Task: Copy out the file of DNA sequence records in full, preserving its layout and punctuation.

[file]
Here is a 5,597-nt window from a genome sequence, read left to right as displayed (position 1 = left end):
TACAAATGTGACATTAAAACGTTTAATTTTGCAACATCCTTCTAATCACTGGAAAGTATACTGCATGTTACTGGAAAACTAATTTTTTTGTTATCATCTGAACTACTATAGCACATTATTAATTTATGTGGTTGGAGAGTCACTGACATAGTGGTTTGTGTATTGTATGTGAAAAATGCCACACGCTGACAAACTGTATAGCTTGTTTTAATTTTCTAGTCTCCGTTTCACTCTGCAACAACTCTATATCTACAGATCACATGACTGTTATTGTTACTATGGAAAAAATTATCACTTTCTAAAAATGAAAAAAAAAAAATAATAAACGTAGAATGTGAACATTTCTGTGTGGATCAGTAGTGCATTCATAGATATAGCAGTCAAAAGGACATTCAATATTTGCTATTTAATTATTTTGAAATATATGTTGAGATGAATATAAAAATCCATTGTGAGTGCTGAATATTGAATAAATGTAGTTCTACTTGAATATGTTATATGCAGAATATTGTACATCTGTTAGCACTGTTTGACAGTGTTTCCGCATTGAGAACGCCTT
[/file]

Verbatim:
Here is a 5,597-nt window from a genome sequence, read left to right as displayed (position 1 = left end):
TACAAATGTGACATTAAAACGTTTAATTTTGCAACATCCTTCTAATCACTGGAAAGTATACTGCATGTTACTGGAAAACTAATTTTTTTGTTATCATCTGAACTACTATAGCACATTATTAATTTATGTGGTTGGAGAGTCACTGACATAGTGGTTTGTGTATTGTATGTGAAAAATGCCACACGCTGACAAACTGTATAGCTTGTTTTAATTTTCTAGTCTCCGTTTCACTCTGCAACAACTCTATATCTACAGATCACATGACTGTTATTGTTACTATGGAAAAAATTATCACTTTCTAAAAATGAAAAAAAAAAAATAATAAACGTAGAATGTGAACATTTCTGTGTGGATCAGTAGTGCATTCATAGATATAGCAGTCAAAAGGACATTCAATATTTGCTATTTAATTATTTTGAAATATATGTTGAGATGAATATAAAAATCCATTGTGAGTGCTGAATATTGAATAAATGTAGTTCTACTTGAATATGTTATATGCAGAATATTGTACATCTGTTAGCACTGTTTGACAGTGTTTCCGCATTGAGAACGCCTT